COMP 40 presents the hardware foundation on which software is built.
- Machine structure shows how data is represented at the machine level.
- Assembly language is how code is represented at the machine level.
- The construction of very high-level abstractions and programming languages on top of very low-level hardware is one of the great intellectual achievements of computer science, and every computer scientist should know about it.
- The data and code model of any particular machine, called
its instruction-set architecture, represents a
contractual agreement between hardware designers and systems
programmers that allows a collection of programs to run on
any hardware which conforms to the instruction-set
architecture. The exploitation of instruction-set architecture to
enable both hardware and software to be changed independently and
reused with each other is one of the great engineering
achievements of computer science, and every computer scientist
should know about it.
(Some of the fruits of this exploitation include operating systems that will run on any x86-compliant hardware; the ability to buy new, more advanced CPUs without having to replace your software; and the ability to create and use “virtualization environments” such as VMware, QEMU, Xen, and so on.)
- A programmer may understand a high-level program's outputs and interactions by understanding only the model of computation presented by the programming language. But to understand how a program performs, one needs a working knowledge of computation at the machine level.
- When something goes wrong in a software system, diagnosing the fault often requires the ability to break the abstraction barriers presented by programming languages and to inspect the state and behavior of the machine at its own level, not the level of programs' source code.
- Much software that is critical to the world's computing infrastructure is written in the languages C and C++, and to understand how this “systems software” works, one must understand machine-level computation.
- You will be able to understand and improve the real performance of programs written in high-level languages.
- You will be able to diagnose and fix bugs that can't be explained without appealing to the underlying machine model. Many important bugs in C and C++ programs fall into this class.
- You will have started learning how to exploit the underlying hardware in ways that are not possible using high-level languages alone.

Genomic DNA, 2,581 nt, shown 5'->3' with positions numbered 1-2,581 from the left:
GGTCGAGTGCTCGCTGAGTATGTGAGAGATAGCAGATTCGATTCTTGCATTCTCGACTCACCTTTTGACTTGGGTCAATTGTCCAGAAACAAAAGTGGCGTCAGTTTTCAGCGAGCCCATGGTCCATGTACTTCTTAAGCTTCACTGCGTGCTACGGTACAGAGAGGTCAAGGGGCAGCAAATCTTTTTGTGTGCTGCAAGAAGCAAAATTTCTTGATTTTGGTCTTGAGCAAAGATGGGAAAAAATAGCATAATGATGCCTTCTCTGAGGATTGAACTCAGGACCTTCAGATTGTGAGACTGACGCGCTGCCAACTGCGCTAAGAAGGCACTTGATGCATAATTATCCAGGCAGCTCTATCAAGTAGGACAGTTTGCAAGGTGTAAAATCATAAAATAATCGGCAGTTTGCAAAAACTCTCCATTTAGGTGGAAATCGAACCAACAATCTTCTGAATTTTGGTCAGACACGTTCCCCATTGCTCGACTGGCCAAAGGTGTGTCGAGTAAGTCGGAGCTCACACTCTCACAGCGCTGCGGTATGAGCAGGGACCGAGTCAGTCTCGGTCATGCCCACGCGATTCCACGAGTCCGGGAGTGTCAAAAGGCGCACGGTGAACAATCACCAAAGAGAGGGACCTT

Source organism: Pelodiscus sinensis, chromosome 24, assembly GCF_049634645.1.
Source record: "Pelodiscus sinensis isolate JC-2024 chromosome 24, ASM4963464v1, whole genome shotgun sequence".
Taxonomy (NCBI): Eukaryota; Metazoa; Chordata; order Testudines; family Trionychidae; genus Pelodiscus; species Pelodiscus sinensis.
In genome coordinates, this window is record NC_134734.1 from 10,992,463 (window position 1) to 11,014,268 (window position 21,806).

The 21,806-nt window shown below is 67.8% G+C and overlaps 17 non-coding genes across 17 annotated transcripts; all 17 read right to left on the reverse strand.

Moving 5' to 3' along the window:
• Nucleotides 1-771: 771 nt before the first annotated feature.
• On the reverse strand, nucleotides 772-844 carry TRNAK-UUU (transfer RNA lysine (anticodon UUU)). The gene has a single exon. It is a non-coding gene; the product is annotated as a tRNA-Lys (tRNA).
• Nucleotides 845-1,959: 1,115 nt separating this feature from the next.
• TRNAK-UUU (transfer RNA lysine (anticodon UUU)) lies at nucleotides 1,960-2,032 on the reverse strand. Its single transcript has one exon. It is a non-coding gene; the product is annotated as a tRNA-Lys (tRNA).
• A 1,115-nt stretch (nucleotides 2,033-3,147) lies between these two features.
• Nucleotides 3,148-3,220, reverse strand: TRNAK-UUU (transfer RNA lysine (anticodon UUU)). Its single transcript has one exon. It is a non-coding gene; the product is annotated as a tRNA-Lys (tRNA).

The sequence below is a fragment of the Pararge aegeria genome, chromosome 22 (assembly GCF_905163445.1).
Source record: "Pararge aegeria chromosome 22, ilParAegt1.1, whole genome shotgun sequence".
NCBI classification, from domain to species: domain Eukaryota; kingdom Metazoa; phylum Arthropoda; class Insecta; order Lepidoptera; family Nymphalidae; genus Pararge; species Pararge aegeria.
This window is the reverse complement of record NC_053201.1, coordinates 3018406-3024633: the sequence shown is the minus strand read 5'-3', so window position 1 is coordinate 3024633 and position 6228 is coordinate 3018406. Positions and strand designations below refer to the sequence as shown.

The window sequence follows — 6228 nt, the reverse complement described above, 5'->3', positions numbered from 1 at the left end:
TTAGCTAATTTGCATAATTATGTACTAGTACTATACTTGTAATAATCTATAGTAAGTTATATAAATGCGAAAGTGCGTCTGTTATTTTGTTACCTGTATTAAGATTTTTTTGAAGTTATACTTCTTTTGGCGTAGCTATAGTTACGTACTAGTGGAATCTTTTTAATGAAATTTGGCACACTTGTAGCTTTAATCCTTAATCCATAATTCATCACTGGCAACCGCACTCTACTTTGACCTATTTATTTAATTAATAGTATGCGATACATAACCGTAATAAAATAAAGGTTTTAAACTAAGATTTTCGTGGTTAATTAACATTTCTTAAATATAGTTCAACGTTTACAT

Norman's prerequisitesYou must grasp basic algorithms, data structures, and good programming practice. Moderate proficiency in either C or C++ is required. In particular,
- You should have experience with implementation and use of binary search trees, hash tables, and linked lists.
- You should be comfortable working with stacks and queues.
- You should be able to write a recursive function (or procedure or method) and explain why it terminates.
- You should have mastered the ability to write, organize, and document a 250-line program in C or C++.
- You should have some practice writing, organizing, and documenting a 500-line program in C or C++.
- You should have written programs that use
You need some Unix experience.
You must understand the basics of files, directories, creating and
editing files, printing, and compiling programs.
You will be much, much happier if you also can write a simple shell
bash) and use Awk and
Kernighan and Pike cover these
topics at the appropriate level; the book is on reserve at the library.
This course uses the 64-bit instruction-set architecture of Intel Core 2 Duo, which may be the most complicated architecture money can buy. To avoid spending many, many hours thrashing out written assignments, you must have or develop the ability to identify relevant information buried in a sea of irrelevant detail. Your course staff will help as we are able.
The most important prerequisites for this course cannot be taught. To do well in this or any other systems course, develop these habits:
- Think carefully about a problem before you begin to write code.
- When having difficulty writing code, stand up, walk away from your computer, and think about the difficulty.
- Never be satisfied with a ``working program,'' but strive for the simplest, clearest, most elegant implementation.